“Two of the six Justices who voted to declare the Texas statute unconstitutional may well leave the court before the end of the term of the President to be elected in 2004. Justice Stevens will be in his late eighties by that time, and Justice O’Connor, who has had cancer, will be in her late seventies. If George Bush is re-elected and replaces these two with the sort of people he has hailed as ideal Justices – most particularly Justice Scalia – our 6 to 3 majority in favor of liberty can be converted back into 5 to 4 bulwark for oppressive government interference in our lives. Anyone who doubts that should read the virulent, anti-gay dissent by Justice Scalia, who complains that Justice Kennedy “coos” in his support of personal liberty and denounces the six member majority for furthering the “homosexual agenda” and for opposing “the culture war” against homosexuality. It is clear from Justice Scalia’s opinion that he is entirely in favor of such a war being waged. A re-elected George Bush, given the chance to replace Justices Stevens and O’Connor with two more followers of Justice Scalia will thus be able to undo all of the good that was done today.”

The National Gay and Lesbian Task Force while praising the decision decried what it calls “the sorry state of legal rights for gay people in this country.”

“In 2003, it’s appalling that states would still argue that there’s nothing wrong with the police kicking down the bedroom doors of a gay or lesbian couple and arresting them for having intimate relations with the person they love,” NGLTF said in a statement.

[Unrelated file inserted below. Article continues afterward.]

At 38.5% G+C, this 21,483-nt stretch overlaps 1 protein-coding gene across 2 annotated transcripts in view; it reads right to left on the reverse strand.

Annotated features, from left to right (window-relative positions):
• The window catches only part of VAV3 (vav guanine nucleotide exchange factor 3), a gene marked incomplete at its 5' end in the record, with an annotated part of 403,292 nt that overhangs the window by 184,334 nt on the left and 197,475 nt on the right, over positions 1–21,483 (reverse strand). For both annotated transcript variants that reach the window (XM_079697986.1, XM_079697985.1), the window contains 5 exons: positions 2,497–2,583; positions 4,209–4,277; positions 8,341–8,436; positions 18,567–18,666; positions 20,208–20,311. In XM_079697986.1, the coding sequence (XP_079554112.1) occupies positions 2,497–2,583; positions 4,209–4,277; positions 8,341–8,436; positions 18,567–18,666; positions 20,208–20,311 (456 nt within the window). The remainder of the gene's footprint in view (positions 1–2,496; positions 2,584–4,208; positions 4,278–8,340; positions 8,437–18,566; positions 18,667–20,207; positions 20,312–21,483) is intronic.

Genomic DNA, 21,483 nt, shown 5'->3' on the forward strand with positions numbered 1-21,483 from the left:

“The Supreme Court has recognized what most Americans regard as common sense—the government has no place regulating private sexual behavior between consenting adults,” said Tracy L. Duckett, spokesperson for People for the American Way.

“The Court has recognized as law what most Americans see as basic fairness: being gay should not mean being a second-class citizen. This decision has not eliminated all the barriers to full equality for gay Americans, but it takes a major step towards dismantling those barriers.”

In New York, where bans on gay sex were overturned a number of years ago, a major rally is planned for later today. Rallies will also be held in cities across the country.

“All Americans, gay and straight, who believe government has no business determining what two consenting adults may do in the privacy of their home, have cause to celebrate their freedom today,” said Empire State Pride Agenda Executive Director Alan Van Capelle.

“We have taken another step in securing the rights this country is supposed to provide to everyone, but too often gives to some and not to others.

In California, Geoffrey Kors, Executive Director of Equality California called the ruling long overdue.

“The highest court in the land has finally recognized that the protections of our nation’s Constitution applies to all Americans, including lesbian, gay, bisexual, and transgender people,” Kors said.

Calling it “The most significant victory for gay and lesbian rights in my lifetime,” veteran human rights activist and founder of the predominantly gay Metropolitan Community Churches Rev. Troy D. Perry hailed the Supreme Court decision.

“For US residents, this is the single most significant legal victory for the GLBT community in US history. It’s more than a legal victory—it is a powerful reminder that love and sexual expression are of equal importance and value to both heterosexual and homosexual families,” Perry added.

A Harris online poll, released Thursday shows that seventy-four percent of American adults believe private, consenting sexual relations between same-sex couples should not be illegal. The poll was conducted in April, while the justices were still considering their decision.

But, not everyone was pleased with the decision.

“This ruling undermines our concept of justice in this country,” said Rev Bob Schenk, a spokesperson for the National Clergy Council.

“Apparently they have gone the whole route and fully legitimized sodomy in America,” said Scott Lively, director of the Pro Family Law Center. “This is going to have terrible consequences for our nation. In essence, the court has said that states cannot regulate harmful sexual conduct.”